this sum should be withheld from tho
stato Is not perfectly clear. It has
boon suggostod, howovor, that the ro
colver deuios that any such sum, as
clalmod by tho ox-state troasuror, was
evor deposited in the bank. It thus
appoars thut in tho stato courts the
dofenso by the ex-treasurer and
his bondsmen was that the
monoy hud boon dopositod in tho
bank under the depository law,
therebr relieving them, while the de
fense of the bank in the federal court
against paying the dividends la that
the money was never in fact deposited
in the bank, und that, tborefore, the
stato is not entitled to share In tho
dividends. With these adjustable do
fen sos, and tho uncortainty as to tho
value of the assots, it is yet quite un
certain what amount the stato may ul
timately realize from this source
The Buffalo County National bank
was designated as a depository Sept.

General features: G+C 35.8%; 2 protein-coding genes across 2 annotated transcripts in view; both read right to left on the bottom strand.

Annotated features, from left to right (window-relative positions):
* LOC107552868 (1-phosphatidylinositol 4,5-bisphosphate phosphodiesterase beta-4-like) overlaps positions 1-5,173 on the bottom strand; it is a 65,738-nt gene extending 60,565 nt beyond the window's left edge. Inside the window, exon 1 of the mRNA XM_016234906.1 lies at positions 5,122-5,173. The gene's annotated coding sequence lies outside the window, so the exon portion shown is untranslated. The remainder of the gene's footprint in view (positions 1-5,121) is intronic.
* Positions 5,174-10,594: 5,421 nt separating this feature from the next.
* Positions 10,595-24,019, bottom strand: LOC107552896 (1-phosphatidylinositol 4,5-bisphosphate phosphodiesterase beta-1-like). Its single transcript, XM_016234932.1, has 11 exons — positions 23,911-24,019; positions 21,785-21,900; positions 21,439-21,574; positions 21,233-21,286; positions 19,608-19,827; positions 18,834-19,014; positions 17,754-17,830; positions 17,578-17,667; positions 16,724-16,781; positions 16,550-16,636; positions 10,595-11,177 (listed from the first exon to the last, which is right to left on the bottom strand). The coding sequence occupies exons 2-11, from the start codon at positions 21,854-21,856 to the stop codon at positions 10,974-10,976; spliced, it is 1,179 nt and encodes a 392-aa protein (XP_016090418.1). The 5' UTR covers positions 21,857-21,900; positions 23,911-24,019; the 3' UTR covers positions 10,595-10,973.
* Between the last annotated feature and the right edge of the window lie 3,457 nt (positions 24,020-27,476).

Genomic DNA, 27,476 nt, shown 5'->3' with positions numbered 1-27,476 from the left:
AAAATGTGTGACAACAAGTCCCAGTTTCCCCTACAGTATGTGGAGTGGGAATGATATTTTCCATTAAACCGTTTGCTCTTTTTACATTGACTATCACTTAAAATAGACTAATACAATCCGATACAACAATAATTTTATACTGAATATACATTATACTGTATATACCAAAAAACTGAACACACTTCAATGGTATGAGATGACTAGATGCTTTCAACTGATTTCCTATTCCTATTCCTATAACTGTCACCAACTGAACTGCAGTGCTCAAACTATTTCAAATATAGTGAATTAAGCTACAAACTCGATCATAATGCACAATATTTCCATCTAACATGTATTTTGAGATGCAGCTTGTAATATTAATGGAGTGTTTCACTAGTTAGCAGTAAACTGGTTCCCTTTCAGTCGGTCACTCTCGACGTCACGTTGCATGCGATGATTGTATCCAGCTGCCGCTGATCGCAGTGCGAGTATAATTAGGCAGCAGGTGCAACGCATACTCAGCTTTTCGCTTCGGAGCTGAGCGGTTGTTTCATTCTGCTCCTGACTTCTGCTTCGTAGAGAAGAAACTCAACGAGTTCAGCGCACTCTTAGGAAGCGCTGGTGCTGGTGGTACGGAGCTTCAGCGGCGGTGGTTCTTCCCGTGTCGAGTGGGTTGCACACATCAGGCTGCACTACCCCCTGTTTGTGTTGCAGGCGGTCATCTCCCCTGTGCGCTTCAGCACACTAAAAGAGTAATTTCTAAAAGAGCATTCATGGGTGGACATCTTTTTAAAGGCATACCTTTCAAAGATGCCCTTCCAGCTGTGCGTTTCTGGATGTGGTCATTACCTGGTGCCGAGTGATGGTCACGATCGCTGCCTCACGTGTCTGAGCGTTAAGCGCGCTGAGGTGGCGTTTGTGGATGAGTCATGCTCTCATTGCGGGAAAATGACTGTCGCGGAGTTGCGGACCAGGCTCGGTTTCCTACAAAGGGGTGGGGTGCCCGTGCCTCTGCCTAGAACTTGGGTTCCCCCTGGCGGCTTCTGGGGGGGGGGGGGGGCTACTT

4, 1891, nnd its doors wero closed Oc
tober 11, following. Tlio stnte had on
deposit at tho timo (0,000. Of this sum
8501 has lioen paid by ono dlvidond,
leaving 4,499 yot duo tho state. I called
tho attention of tho attornoy gonerul
to this matter January 10, 1890, and
suggostod tho proprietyof taking prop
or stops to colloct the amount duo
the state from the sureties on the de
pository bond. No uctlon, however,
was taken nntll Docomber, when suit
was instituted against tho bondsmen
to recover tho amount duo. Somo of
the bondsmon, I am advised, aro re
sponsible for the ontiro amount, and
I donbt not that by prompt and vig
orous action tho stnte will bo prevent
ed from losing unything-on account of
Tho Bank of Wymoro was closed
August 2, 1890, having bofore boon
doslgnatod us a dopository, und at tho
timo of its suspension it owed tho
state $14,905 57. Tho sureties on tho
dopository bond, in my judgment, aro
nmply responsible, aud tho amount
duo tho stuto may be rocovored by a
am advised thnt persons interested
in this bank aro oxpocting to pay all